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Someday is happy to announce Amina Ross: "Start with the Flesh," opening on Thursday, November 9, from 6-8 pm.


Ross is an artist, writer, and educator whose practice scrutinizes the subtle workings of systems of power and their influence on social perception and behavior. Ross' creative output spans video, sound, performance, and installation, emphasizing nonlinear storytelling and free association to bypass overly analytical thinking. Through these varied gestures, they seek to destigmatize the diversity of human experience and explore how feeling, embodied knowledge, and intimacy function as vital survival technologies - particularly for Black, queer, trans, and femme individuals.


"Start with the Flesh" introduces new video and glass sculptures that excavate this thematic terrain, unearthing concepts such as fragility, visibility, violence, submission, preservation, insulation, and resistance. The works are defined by a dichotic tension - teasing content from the elusive space between corporeal transience and creative transcendence. Central to the show is a seamlessly looped video that weaves text, sound, and image fragments into a digital tapestry of socio-poetic introspection. A whispered voiceover prefaces the work, intoning a human body as it tries to reconcile itself within space and time and navigate an often inhospitable world - weighed down by the omnipresent force of gravity and other invisible systems of oppression:


"Start with the flesh, reckon with the pounds. The mass. Recall that specificity. This requires naming gravity - the impacts of gravity on your heavy body. In this moment, know no ease. Settle into density."


The video subsequently morphs into a warped realm of 3D architectural scans drawn from the artist's everyday journeys. An equally disorienting soundscape, co-produced in collaboration with Isaac Pross, accompanies these fractured renderings. Interspliced throughout, a butcher recounts his own daily reckoning with flesh, using explicit language that starkly contrasts the more abstract preface. The use of spatial warping and slippery language laden with double meaning speaks to the need for more reliable and inclusive support systems - literally and metaphorically.


Ross expands on the theme of structural and psychological support through a new series of glass sculptures. The hazily-tinted, bulbous forms resemble fragments of bodies and buildings suspended precariously on metal armatures - a visual metaphor for the density of bodily existence and the fleeting fragility of lived experience. Museological mounting hardware imbues the works with a relic-like quality, bearing traces of the past yet suspended in time, perpetually beyond our grasp. In addition to the formal fidelity between the sculptures and video, Ross points to Lucretius' "The Nature of Things" as a source of inspiration for pursuing glass as a medium. In the text, Lucretius describes images as translucent films that reflect off objects and float through the air. Transitory and layered, they "flow from things, slip off, and leave," splintering when they strike a rock or piece of wood but occasionally passing through certain substances, like glass. Through this reading, Ross conceives of glass as a perceptual portal, a mediating lens that can clarify or distort.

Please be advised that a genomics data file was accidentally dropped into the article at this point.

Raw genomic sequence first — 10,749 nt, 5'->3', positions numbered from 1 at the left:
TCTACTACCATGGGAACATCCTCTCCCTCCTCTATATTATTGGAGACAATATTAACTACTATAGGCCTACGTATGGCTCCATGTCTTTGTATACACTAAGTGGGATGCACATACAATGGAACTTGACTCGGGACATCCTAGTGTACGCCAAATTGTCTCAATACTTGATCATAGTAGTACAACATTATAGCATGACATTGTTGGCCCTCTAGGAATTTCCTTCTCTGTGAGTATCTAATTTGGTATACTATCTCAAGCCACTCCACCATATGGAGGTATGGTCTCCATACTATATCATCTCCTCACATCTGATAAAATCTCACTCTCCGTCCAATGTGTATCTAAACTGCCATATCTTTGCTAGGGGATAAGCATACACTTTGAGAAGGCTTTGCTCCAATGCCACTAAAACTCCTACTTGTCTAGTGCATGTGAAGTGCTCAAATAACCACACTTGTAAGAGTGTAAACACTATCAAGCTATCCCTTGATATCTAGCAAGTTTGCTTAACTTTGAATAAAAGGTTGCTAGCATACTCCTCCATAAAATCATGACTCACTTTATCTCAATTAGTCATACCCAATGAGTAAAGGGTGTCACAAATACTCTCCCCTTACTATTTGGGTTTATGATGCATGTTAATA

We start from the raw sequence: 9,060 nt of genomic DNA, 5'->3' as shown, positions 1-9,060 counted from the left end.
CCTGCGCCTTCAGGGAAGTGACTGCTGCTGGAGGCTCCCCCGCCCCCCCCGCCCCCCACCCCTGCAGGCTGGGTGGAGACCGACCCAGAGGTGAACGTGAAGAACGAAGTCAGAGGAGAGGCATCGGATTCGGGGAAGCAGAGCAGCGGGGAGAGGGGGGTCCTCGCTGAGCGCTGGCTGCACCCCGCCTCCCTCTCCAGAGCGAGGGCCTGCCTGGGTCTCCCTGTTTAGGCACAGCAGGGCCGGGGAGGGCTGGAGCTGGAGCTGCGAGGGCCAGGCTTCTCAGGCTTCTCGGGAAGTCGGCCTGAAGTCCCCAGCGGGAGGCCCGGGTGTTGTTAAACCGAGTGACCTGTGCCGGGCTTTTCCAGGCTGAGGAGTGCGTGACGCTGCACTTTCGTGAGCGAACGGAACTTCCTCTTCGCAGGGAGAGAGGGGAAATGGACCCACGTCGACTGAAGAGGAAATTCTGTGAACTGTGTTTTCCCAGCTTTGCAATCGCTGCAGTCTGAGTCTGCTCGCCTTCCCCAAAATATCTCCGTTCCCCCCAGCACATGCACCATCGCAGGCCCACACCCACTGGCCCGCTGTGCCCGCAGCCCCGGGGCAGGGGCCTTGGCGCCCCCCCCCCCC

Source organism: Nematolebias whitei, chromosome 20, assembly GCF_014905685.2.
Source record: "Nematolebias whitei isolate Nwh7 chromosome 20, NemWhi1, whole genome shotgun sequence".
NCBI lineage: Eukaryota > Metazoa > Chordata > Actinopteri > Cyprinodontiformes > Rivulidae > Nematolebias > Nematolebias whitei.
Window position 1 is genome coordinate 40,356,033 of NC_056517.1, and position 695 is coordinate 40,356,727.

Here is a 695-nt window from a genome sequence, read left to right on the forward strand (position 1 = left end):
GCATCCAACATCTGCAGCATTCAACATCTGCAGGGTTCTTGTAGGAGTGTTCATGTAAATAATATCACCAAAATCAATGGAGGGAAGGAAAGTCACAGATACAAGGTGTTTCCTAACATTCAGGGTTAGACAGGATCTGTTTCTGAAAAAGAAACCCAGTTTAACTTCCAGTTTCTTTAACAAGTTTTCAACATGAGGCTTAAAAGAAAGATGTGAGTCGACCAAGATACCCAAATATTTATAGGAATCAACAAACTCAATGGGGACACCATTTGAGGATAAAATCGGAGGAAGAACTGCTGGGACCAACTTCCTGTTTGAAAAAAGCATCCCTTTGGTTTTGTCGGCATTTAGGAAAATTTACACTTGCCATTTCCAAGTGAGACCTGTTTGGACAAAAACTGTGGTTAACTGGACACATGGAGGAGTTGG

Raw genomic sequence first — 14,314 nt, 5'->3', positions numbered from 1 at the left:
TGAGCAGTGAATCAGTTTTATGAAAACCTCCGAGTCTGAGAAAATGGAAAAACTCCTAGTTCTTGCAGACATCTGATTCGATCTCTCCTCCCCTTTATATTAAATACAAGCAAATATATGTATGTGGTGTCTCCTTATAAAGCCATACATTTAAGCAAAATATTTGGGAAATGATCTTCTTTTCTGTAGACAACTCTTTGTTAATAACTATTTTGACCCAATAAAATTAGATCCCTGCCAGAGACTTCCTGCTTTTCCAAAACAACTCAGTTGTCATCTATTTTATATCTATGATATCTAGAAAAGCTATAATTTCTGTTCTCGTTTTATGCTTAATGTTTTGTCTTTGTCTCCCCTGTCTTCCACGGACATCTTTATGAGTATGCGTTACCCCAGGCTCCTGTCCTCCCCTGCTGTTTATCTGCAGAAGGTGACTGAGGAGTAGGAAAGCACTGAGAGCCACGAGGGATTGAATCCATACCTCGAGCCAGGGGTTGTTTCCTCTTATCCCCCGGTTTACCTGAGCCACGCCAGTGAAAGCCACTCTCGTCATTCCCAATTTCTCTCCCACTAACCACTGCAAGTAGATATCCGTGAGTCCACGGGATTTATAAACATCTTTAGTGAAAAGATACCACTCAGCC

Collectively, the works in the show function as a testament to the power of vulnerability, the resonance of collective feeling, and the beauty of impermanence. Rejecting the tendency to cling to meta-narratives and monophonic meaning, Ross instead celebrates multiplicity and transience as both a form of resistance and a conduit for change.

Amina Ross holds a BFA from the Art Institute of Chicago and an MFA from Yale School of Art, where they received the Katherine Beinecke Michel Scholarship and the Fannie B. Pardee Prize in sculpture. Their work has been recently exhibited at the Hessel Museum of Art (Hudson, NY), the Tang Teaching Museum (Saratoga Springs, NY), Sentiment (Zurich, CH), Wave Hill (Bronx, NY), The Luminary (St. Louis, MO), Iceberg Projects (Chicago, IL), M23 (New York, NY) and Centro De Cultura Digital (Mexico City, MX) among other venues. In the summer of 2023, they were a featured artist at the 68th annual Flaherty Film Seminar: Queer World Mending. Currently, Ross is the 2023-2024 Estelle Lebowitz Artist in Residence at Douglass College, Rutgers University. They recently completed residencies at Fire Island Artist Residency, Lower East Side Printshop, Skowhegan School of Sculpture and Painting, Wave Hill, Abrons Art Center, and Harvestworks among others. As an educator, Ross approaches the classroom as a site where they can co-create critical agency with students. They have taught at the Museum of Contemporary Art, Chicago, The School of the Art Institute of Chicago, The Rhode Island School of Design,  Parsons School of Design, The New School and Vassar College. 

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